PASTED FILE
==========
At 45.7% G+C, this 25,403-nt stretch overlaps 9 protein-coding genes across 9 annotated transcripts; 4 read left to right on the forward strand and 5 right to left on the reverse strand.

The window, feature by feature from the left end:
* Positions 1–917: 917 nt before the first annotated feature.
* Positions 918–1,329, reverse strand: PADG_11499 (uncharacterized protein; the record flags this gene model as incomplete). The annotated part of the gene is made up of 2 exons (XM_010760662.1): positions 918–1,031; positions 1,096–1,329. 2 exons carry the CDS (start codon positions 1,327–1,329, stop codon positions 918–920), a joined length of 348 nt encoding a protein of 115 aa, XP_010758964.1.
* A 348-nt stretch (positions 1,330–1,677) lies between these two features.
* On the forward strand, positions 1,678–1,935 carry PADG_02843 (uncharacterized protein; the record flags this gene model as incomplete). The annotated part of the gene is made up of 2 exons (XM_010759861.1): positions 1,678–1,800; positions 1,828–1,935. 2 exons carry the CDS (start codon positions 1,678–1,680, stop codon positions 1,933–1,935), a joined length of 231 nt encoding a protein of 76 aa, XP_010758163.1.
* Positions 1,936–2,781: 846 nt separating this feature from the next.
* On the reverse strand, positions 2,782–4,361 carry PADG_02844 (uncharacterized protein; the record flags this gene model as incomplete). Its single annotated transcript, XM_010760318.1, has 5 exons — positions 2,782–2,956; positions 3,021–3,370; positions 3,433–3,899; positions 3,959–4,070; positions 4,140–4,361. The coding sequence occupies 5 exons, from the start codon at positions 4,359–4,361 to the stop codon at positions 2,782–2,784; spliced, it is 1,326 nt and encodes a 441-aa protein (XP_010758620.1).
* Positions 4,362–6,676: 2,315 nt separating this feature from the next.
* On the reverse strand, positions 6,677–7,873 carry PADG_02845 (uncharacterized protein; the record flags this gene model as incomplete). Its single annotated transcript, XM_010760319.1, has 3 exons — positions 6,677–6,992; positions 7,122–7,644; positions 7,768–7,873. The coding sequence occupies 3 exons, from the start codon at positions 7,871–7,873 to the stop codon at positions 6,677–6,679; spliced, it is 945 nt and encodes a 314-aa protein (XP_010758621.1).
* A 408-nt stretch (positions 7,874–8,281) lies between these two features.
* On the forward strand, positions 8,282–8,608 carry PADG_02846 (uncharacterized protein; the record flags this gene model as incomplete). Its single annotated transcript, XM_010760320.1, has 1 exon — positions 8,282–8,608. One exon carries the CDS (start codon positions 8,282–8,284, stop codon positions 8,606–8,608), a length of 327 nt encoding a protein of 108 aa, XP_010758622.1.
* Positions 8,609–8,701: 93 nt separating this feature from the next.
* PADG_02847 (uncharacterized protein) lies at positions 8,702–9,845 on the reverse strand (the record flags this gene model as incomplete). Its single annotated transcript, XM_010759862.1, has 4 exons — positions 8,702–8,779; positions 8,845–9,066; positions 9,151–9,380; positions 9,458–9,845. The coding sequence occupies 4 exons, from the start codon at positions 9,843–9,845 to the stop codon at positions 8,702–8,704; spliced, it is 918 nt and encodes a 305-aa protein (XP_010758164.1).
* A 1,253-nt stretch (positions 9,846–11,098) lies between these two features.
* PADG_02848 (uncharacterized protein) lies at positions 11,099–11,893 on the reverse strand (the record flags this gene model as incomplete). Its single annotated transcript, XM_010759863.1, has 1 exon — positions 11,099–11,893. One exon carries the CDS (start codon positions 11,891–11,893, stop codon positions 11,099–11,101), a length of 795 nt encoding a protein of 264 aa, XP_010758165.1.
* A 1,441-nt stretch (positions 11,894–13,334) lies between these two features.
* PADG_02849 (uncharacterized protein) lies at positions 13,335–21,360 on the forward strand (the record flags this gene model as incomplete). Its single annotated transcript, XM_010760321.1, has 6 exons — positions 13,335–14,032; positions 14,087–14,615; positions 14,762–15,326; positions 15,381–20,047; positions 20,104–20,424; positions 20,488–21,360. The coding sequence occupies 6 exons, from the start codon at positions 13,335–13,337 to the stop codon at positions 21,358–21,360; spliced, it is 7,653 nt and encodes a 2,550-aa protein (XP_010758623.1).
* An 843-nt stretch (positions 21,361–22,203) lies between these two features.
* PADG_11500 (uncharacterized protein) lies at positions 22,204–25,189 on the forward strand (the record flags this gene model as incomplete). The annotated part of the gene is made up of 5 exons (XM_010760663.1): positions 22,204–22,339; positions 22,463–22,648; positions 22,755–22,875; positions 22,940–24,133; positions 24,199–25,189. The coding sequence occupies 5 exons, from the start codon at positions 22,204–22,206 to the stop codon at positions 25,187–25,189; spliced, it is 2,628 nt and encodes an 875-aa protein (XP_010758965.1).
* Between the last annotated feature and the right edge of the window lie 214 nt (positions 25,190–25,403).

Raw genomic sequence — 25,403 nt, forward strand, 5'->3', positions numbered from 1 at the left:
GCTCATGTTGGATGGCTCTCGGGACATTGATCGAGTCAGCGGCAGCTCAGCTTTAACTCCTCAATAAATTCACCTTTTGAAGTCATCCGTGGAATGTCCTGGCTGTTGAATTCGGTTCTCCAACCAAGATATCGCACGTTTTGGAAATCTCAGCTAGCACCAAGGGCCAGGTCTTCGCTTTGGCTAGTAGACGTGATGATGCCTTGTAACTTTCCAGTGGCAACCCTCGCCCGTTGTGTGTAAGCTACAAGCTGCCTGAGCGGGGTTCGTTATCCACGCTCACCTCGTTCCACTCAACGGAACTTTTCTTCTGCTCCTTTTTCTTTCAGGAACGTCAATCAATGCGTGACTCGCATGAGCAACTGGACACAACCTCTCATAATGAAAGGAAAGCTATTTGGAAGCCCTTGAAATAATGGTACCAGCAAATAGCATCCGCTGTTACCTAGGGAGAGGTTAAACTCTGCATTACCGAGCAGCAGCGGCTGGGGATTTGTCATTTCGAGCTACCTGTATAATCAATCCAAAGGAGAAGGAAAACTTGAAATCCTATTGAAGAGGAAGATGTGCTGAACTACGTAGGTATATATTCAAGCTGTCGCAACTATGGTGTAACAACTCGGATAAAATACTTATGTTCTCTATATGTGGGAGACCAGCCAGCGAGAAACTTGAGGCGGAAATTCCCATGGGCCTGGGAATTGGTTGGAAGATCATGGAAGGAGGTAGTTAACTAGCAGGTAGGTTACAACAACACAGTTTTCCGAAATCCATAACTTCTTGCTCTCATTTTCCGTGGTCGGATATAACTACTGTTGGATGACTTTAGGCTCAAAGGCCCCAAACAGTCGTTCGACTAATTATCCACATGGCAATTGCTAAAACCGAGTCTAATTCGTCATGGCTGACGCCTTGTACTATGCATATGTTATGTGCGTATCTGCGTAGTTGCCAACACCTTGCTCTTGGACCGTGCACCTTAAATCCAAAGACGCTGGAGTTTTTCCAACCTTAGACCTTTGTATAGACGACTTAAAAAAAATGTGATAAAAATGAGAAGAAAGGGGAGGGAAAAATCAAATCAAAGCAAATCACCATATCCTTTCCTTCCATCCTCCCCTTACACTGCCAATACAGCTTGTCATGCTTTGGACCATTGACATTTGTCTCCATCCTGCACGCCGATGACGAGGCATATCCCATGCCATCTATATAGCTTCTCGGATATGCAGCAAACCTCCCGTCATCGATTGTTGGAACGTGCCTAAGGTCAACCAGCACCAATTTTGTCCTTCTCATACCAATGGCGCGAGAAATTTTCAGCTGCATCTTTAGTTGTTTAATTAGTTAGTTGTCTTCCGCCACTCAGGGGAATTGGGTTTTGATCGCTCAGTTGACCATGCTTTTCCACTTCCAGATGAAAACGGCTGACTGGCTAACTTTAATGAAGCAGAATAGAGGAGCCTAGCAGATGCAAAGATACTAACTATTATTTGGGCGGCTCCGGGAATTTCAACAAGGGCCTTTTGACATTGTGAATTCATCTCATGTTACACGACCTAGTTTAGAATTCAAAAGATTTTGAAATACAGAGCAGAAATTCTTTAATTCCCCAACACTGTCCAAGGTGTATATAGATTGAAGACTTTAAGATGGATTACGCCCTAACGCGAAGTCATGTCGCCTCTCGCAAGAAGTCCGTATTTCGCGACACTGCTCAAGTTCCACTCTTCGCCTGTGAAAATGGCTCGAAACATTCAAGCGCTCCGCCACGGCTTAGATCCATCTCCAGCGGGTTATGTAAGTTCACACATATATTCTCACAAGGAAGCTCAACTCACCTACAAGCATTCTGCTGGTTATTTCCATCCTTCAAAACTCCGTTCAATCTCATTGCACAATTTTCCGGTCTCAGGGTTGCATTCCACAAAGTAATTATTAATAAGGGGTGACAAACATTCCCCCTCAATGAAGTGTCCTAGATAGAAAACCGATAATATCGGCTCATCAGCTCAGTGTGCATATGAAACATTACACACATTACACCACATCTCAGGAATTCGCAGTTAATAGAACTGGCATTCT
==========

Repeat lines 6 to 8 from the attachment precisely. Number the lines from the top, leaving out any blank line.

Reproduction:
* On the forward strand, positions 1,678–1,935 carry PADG_02843 (uncharacterized protein; the record flags this gene model as incomplete). The annotated part of the gene is made up of 2 exons (XM_010759861.1): positions 1,678–1,800; positions 1,828–1,935. 2 exons carry the CDS (start codon positions 1,678–1,680, stop codon positions 1,933–1,935), a joined length of 231 nt encoding a protein of 76 aa, XP_010758163.1.
* Positions 1,936–2,781: 846 nt separating this feature from the next.
* On the reverse strand, positions 2,782–4,361 carry PADG_02844 (uncharacterized protein; the record flags this gene model as incomplete). Its single annotated transcript, XM_010760318.1, has 5 exons — positions 2,782–2,956; positions 3,021–3,370; positions 3,433–3,899; positions 3,959–4,070; positions 4,140–4,361. The coding sequence occupies 5 exons, from the start codon at positions 4,359–4,361 to the stop codon at positions 2,782–2,784; spliced, it is 1,326 nt and encodes a 441-aa protein (XP_010758620.1).